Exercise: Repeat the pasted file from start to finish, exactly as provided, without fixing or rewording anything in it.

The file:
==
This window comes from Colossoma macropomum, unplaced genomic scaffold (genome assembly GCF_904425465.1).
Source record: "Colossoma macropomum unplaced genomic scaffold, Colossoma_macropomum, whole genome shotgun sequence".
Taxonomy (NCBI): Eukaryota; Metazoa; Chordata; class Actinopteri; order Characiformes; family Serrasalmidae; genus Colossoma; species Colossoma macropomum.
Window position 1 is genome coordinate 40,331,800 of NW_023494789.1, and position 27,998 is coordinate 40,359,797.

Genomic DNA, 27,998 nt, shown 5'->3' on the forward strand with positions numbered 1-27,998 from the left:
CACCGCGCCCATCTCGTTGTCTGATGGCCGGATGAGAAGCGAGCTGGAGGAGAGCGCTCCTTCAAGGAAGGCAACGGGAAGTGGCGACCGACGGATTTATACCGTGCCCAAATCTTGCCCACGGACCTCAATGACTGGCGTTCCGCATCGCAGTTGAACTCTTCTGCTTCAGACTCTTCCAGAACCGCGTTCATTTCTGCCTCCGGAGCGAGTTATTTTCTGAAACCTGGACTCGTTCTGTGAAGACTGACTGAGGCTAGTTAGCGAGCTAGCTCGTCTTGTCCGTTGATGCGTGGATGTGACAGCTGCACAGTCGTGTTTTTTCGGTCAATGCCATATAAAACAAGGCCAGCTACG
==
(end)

This window comes from Colossoma macropomum, unplaced genomic scaffold (genome assembly GCF_904425465.1).
Source record: "Colossoma macropomum unplaced genomic scaffold, Colossoma_macropomum, whole genome shotgun sequence".
Taxonomy (NCBI): Eukaryota; Metazoa; Chordata; class Actinopteri; order Characiformes; family Serrasalmidae; genus Colossoma; species Colossoma macropomum.
Window position 1 is genome coordinate 40,331,800 of NW_023494789.1, and position 27,998 is coordinate 40,359,797.

Genomic DNA, 27,998 nt, shown 5'->3' on the forward strand with positions numbered 1-27,998 from the left:
CACCGCGCCCATCTCGTTGTCTGATGGCCGGATGAGAAGCGAGCTGGAGGAGAGCGCTCCTTCAAGGAAGGCAACGGGAAGTGGCGACCGACGGATTTATACCGTGCCCAAATCTTGCCCACGGACCTCAATGACTGGCGTTCCGCATCGCAGTTGAACTCTTCTGCTTCAGACTCTTCCAGAACCGCGTTCATTTCTGCCTCCGGAGCGAGTTATTTTCTGAAACCTGGACTCGTTCTGTGAAGACTGACTGAGGCTAGTTAGCGAGCTAGCTCGTCTTGTCCGTTGATGCGTGGATGTGACAGCTGCACAGTCGTGTTTTTTCGGTCAATGCCATATAAAACAAGGCCAGCTACG